First Singapore Blog comment on UNFINISHED NATION
“Unfinished Nation” has been released in Singapore for about a week now.
I just finished reading Max Lane’s Unfinished Nation –
a fairly concise recollection of Indonesia’s political
events including that of President Suharto who was
pushed out of power. Suharto was abandoned by
his close aides and generals at a time when he was
faced with unrests and demostrations by radicals,
students and workers under the banner of aksi and
Aksi resulted in everything and anything being
challenged by the people, and corrupt
officials were the main targets.
The mass protestors took up issues like social welfare,
price increases in the aftermath of the financial crisis
in 1997. In 1998 President Surharto finally stepped down
from a 33 years dictatorship.
Above all the rhetorics what impressed in the book
was this little inspirational poem that played a part
in aksi and reformasi. This extremely popular poem was
written by a trishaw rider, carpenter and later a poet,
Here’s the poem –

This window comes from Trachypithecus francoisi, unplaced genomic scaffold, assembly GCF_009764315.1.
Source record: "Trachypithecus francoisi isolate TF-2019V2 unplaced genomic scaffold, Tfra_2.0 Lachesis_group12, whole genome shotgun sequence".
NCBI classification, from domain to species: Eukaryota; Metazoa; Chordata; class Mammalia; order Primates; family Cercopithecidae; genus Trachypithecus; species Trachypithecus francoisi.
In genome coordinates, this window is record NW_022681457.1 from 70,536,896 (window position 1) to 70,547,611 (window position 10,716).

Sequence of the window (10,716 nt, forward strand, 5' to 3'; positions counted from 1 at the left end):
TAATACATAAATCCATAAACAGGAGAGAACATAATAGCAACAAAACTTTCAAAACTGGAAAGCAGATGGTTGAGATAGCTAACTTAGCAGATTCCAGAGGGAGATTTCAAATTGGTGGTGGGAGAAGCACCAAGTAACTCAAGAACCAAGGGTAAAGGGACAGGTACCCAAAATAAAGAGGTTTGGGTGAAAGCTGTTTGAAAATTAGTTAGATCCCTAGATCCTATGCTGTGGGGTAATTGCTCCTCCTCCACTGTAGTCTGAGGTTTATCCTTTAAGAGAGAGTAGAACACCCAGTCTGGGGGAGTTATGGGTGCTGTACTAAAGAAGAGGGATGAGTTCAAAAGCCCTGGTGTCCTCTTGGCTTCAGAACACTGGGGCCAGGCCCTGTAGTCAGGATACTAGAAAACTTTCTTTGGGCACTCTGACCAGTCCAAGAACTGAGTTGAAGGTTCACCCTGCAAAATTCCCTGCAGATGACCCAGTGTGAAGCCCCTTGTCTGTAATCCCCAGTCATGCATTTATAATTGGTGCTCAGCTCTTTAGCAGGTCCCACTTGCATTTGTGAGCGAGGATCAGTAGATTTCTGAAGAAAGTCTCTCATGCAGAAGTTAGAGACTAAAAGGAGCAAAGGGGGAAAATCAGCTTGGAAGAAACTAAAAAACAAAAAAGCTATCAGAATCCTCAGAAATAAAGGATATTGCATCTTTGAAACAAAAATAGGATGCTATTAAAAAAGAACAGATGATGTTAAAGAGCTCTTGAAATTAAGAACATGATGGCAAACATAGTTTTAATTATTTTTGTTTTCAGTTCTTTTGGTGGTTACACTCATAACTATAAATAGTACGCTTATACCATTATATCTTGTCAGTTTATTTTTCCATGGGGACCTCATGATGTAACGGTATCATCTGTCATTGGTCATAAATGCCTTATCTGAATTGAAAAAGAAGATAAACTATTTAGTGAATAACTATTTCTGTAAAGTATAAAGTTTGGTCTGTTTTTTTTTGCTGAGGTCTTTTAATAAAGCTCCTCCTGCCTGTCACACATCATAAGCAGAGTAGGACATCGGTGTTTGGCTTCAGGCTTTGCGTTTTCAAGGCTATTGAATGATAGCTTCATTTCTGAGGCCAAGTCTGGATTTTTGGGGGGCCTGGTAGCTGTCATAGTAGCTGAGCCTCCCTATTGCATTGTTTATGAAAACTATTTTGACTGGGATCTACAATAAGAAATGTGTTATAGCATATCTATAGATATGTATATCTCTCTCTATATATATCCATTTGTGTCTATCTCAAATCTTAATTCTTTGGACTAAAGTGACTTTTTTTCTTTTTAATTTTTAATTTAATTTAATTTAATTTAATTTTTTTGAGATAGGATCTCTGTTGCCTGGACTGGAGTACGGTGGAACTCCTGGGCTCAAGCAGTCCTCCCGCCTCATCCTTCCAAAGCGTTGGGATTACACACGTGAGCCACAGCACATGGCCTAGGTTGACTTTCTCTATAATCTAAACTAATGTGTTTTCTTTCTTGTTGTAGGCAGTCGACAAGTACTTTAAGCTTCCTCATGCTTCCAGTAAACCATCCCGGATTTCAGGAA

if the people leave
while the rulers deliver their speeches
we must be vigilant
perhaps they have lost hope
if the people hide away
when discussing their problems
then rulers should beware and learn to listen
if the people dont dare complain
then things are dangerous
and if what the rulers say
may not be rejected
truth must surely be under threat
and if suggestions are refused without consideration
voices silenced, criticisms banned without reason
accused of subversion and of disturbing security
then there is only one word : fight!
I believe aksi reformasi is
still ongoing in Indonesia. It is there to ensure
that no President will run Indonesia with an iron fist again.
It reminds those in power that the
welfare of the people must come first.
It’s quite extraordinary that even a powerful
and seemingly unshakable President Surharto
was unable to counter the united people force
that was determined to fight and sack the
After reading the book I felt as if the poem
was referring to us in Singapore, because
there is this general perception that our
Government is disconnected from the people.
However, it’s unlikely we will ever see the
last line ‘fight’ ever take place (hopefully never)
because Singaporeans simply don’t have
the Indonesian type of courage to ‘fight’
footnote: aksi is a form of political action, protest
mobilization in the form of strikes hunger strikes,
rallies, marches and sit-ins which also eventually
affects existing social, cultural, political
and economic processes.